When you are faced with life transitions and asking yourself what you want and need in a relationship, love, career, artistic expression or in asking where you want to live, you must listen for the moments when you feel the joy and happiness that were part of you from birth. You need to pay attention free-baby-crochet-patternswhen you are filled with that certainty again that makes you want to dance with joy. You’ll know it when you feel it, but only if you take the time, open your eyes and your heart and leave your smart phone behind!

Re-Humanizing the Job Search

Searching for  Job?

Searching for a Job?

Have you ever seen a psychology experiment with a mouse in a maze? It is really painful to watch. That poor little creature, excited by the smell of food runs into walls, backs up and does it again and again, until finally, bruised and battered he reaches his goal. That is exactly what looking for a job feels like for most of us.

Most often, the only way to apply is through an online application never touched by humans.  “Genius” software scans them in milliseconds looking for “keywords”. Of course, what they find are scores of applicants who know how to create resumes and cover letters that say zero about who they are because everyone is filling every nook and cranny with those keywords. Try reading one of those resumes one day and see if you can feel anything at all.

When I was new to the Bay area a few years ago, my friends from “away”, bless their hearts, were all saying the same thing. “Donna, just call ___________, or go by there and ask to talk with someone.” Believe it or not, you used to be able to do that, but not today. Human Resources Departments are behind lock and key most of the time. They would tell you it is to protect confidentiality and information, but the real reason is because people who have been trying to submit online applications to no avail, and the unemployed who have sunk into deep depression finally come looking to see if there ARE any human beings there and sometimes, they bring baseball bats.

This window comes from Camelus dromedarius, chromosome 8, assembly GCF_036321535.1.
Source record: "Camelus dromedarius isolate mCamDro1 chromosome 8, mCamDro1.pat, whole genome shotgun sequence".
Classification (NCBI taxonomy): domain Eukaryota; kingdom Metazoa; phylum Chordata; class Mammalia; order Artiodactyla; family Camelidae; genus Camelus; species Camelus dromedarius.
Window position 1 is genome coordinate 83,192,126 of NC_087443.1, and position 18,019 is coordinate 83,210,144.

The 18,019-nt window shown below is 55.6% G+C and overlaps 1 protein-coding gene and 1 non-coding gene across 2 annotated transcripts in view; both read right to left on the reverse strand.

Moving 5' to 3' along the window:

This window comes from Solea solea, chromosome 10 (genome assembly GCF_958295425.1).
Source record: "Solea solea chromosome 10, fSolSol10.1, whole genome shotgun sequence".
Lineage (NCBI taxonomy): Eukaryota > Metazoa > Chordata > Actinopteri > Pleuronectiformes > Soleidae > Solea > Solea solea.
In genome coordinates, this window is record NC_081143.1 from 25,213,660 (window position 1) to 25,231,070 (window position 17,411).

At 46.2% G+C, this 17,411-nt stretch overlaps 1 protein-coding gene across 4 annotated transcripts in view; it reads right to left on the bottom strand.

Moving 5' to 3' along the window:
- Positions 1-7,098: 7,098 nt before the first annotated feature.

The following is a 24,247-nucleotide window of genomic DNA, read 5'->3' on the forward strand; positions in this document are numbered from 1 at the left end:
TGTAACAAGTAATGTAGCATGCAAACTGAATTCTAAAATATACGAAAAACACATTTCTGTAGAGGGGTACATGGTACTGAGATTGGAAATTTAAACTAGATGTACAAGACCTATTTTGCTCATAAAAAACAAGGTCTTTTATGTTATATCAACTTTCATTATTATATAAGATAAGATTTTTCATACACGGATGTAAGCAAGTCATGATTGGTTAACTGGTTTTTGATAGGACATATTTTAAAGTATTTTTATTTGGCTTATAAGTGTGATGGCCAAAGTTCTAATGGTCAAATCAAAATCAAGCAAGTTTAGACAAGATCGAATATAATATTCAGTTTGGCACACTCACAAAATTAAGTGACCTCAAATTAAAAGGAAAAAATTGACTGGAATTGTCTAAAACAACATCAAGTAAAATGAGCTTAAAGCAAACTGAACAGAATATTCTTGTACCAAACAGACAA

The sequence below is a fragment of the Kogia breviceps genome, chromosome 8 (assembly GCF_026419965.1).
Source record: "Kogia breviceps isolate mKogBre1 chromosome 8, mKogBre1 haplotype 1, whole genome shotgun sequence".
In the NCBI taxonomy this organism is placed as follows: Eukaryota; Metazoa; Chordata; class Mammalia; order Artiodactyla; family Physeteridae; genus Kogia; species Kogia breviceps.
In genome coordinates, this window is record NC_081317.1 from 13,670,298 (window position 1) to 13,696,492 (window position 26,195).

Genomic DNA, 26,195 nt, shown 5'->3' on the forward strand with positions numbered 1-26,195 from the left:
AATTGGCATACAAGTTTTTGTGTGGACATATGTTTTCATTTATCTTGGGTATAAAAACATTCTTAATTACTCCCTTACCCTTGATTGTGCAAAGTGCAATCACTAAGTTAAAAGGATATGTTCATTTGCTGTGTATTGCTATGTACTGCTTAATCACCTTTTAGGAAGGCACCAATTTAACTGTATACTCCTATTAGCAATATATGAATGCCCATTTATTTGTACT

So, what can you do to humanize the job searching process? First of all, remember that the best way to find a job is to have one. When you are in the job market, it is often a good idea to accept a position that might be less than you are seeking. If it is in the same job arena, it is more likely that you will hear about job openings, know about upcoming changes in that industry resulting in additional jobs, or talk with coworkers who are leaving the area or the workforce.

Personal networking offers the breadcrumbs to most job hires. It is truly “who you know” or at the very least getting to know people in your job arena that will land it for you. Most importantly, just being with other people is necessary and healthy for job seekers. In addition to possible leads, it helps you stay more positive and hopeful while you search. Get out into the world, even if it is just to your favorite coffee shop or Meet Up group.

Your cover letter is the most crucial piece to your search. Even if you want to up your odds by using keywords, be sure the letter is clear, the grammar correct, and that it contains a bit of your heart. In the end, it does matter to most employers that you have both a heart and a brain, so tell them in a heartfelt way why you want to be part of their organization or company. If you have passion about the work, and here’s hoping you do, be sure they know all about it.